McCarty Family Farms LLC
McCarty Family, Rexford, Kansas
When Tom and Judy McCarty made the decision to relocate the family dairy from Northeast Pennsylvania to Western Kansas in 2000, it was because they viewed the opportunities for young people who wanted to be involved in agriculture at a greater advantage. With this move, it was evident the commitment they were making would not only impact their own future in agriculture, but their sons’ futures as well.
Tom and Judy along with their four sons – Mike, Clay, David and Ken — were milking 300 head a day when they started their operation near Rexford, Kansas, in April 2000. This was a slight increase from their operation in Pennsylvania where they milked 150 head. By the end of the year, they had expanded the farm to 1,200 head. Their desire for growth allowed them to continuously add cattle at their Rexford location and after being approached by an economic development group, added a sister dairy near Bird City, Kansas, in 2008 taking the McCarty Family Farm herd size to 3,500 milking head. The family operation continued to seize growth opportunities.
Aspiring to make a greater connection with the consumer, the McCarty Family formed a relationship with Dannon Yogurt where they would be a direct supplier to one of the Dannon yogurt manufacturing facilities. With this added growth opportunity, the operation took over an empty facility north of Scott City, Kansas, where it added 2,300 head in November 2011. They also increased the Rexford location to 2,000 head and Bird City to 2,700. With the addition of the on-farm processing plant, McCarty Family Farms was able to process 550,000 pounds of raw milk each day. Recently, McCarty Family Farms took over a farm in Beaver City, Nebraska, increasing the amount of raw milk produced and processed each day to 640,000 pounds.
On the farms they are constantly looking for ways to make improvements. Currently all locations within the operation have Beef Quality Assurance (BQA) trained staff members. Its goal is to eventually have all 105 on-site employees BQA certified.
Ken McCarty, youngest of the four brothers, has a progressive outlook on the goals they are working toward. His role is focused on management of sustainability, animal welfare and special projects. He regularly works with veterinarians on training needs and protocols in efforts to create and maintain a positive public perception. In addition to BQA, McCarty is also responsible for the farm’s participation in the VALIDUS animal welfare program.
“We are proud that all our dairies are BQA certified,” McCarty said. “The BQA principles align well with the same principles that we abide by.”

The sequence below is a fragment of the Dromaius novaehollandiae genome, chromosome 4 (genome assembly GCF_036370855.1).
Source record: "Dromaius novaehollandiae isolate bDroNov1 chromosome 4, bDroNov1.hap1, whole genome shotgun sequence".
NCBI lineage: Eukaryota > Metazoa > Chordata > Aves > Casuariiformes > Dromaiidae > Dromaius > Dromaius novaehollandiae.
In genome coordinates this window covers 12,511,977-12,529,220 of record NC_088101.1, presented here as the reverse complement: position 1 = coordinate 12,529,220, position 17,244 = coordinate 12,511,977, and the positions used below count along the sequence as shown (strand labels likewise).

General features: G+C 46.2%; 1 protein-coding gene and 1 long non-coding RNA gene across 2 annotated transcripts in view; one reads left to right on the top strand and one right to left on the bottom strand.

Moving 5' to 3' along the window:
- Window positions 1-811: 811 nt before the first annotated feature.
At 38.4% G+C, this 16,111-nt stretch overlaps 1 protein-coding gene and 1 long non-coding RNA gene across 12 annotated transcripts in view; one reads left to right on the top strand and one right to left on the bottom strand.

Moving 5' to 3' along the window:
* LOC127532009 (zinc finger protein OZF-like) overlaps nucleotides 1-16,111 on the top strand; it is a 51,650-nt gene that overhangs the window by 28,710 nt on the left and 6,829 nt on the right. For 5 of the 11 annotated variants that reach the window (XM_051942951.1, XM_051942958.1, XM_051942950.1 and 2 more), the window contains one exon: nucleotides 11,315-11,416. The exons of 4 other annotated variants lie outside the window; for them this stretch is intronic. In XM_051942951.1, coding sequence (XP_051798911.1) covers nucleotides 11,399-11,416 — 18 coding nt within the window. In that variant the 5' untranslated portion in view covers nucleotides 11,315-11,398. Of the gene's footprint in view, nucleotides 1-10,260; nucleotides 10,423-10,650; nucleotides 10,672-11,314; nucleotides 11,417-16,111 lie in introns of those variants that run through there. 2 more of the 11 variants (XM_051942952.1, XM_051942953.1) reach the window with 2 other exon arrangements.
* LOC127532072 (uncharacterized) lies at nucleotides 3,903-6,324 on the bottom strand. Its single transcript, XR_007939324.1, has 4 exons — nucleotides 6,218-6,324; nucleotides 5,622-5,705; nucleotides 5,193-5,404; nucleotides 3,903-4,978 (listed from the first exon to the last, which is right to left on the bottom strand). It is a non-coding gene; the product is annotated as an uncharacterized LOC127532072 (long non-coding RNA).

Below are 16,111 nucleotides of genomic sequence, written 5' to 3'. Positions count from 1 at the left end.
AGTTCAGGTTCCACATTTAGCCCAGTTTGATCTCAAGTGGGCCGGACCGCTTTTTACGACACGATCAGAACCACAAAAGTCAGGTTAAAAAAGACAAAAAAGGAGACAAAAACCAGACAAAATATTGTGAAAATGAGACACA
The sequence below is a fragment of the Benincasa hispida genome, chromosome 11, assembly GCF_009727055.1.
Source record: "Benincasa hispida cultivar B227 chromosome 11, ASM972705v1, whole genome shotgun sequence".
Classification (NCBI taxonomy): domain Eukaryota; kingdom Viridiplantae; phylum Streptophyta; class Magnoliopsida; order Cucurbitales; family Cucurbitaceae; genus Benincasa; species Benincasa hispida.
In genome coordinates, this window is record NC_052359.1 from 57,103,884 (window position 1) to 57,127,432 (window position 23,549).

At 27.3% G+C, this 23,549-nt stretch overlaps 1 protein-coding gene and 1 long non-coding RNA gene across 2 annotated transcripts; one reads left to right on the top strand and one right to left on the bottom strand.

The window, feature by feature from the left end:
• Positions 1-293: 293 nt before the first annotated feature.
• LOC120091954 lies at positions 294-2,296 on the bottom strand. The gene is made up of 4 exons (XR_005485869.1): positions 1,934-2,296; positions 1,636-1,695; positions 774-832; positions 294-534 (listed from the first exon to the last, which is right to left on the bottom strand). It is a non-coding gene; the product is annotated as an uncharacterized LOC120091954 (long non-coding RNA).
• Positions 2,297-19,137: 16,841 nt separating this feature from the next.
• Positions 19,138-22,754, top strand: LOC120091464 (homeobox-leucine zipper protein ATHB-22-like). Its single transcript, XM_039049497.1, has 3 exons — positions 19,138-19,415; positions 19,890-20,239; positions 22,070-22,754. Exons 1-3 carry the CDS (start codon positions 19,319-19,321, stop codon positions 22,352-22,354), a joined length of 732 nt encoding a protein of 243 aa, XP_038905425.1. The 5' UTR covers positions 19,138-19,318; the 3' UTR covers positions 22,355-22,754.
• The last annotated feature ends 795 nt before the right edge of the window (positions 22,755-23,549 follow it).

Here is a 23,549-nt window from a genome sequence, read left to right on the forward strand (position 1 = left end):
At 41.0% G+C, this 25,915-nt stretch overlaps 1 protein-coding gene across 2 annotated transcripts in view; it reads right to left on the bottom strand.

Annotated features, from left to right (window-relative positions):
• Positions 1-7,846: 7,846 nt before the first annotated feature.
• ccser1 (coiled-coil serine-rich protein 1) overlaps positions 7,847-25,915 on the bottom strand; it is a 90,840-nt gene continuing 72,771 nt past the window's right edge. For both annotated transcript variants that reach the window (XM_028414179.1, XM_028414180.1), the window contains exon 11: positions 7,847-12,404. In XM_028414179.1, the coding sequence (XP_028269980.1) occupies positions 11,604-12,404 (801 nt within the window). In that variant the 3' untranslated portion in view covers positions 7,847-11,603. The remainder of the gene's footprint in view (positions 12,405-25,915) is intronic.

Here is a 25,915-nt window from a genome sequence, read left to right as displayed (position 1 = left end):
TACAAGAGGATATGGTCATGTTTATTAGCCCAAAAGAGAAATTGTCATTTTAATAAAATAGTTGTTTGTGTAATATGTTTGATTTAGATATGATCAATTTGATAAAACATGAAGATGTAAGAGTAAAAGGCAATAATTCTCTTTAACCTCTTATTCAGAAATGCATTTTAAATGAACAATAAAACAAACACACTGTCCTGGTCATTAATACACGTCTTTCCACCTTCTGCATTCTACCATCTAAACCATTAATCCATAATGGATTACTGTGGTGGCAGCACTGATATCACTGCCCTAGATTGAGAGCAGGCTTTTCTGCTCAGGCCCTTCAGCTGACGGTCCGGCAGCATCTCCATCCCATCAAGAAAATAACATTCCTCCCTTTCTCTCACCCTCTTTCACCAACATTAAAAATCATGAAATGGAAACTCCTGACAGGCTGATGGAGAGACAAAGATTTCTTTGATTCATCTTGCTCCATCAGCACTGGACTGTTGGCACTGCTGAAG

McCarty and family utilize these programs to help develop a well-rounded business model. He believes the future of the operation is tied directly to the success and longevity of communities where they live. As well as taking an active role in their hometown communities, McCarty Family Farm has an open door to all types of groups who want to tour the facilities. They have given tours to a variety of groups ranging from pre-school age youth to veterinary students and red hat ladies to family reunions.
In addition to engaging people in the day-to-day operations, they have begun an initiative to provide their product to school age children. With the help of national check off group, Southwest Dairy Farmers and Dannon, the McCarty family created a program titled “Yogurt for Youth” in which they provide nutritious dairy snacks at no cost to the school or student. This year they are anticipating a donation of 5,000 servings of yogurt per week. The donations are dispersed to local schools in the communities where the McCarty family farms are located.
“We felt there was a huge need to be met as schools were losing funding for healthy snacks,” McCarty said. “It was an important need that we could step in and fill for schools, but most importantly the kids.”
The operation has been recognized nationally for its accomplishments for care directed toward communities, employees, cattle and environmental standards. McCarty is thankful, yet humbled by these recognitions. He feels the principles they have been recognized for shouldn’t be considered innovative, but simply the right thing to do. He hopes these practices will become more of what is considered “the norm.”
“Programs like BCI that are pushing more animal welfare aspects and employee training is one way that we can take one more step in achieving that goal,” he said.
This year the McCarty Family Farm is celebrating its 100th anniversary. The McCarthys have much to celebrate since the beginning when their great-grandfather started out milking eight cows by hand in a barn that still stands in Northeast Pennsylvania today.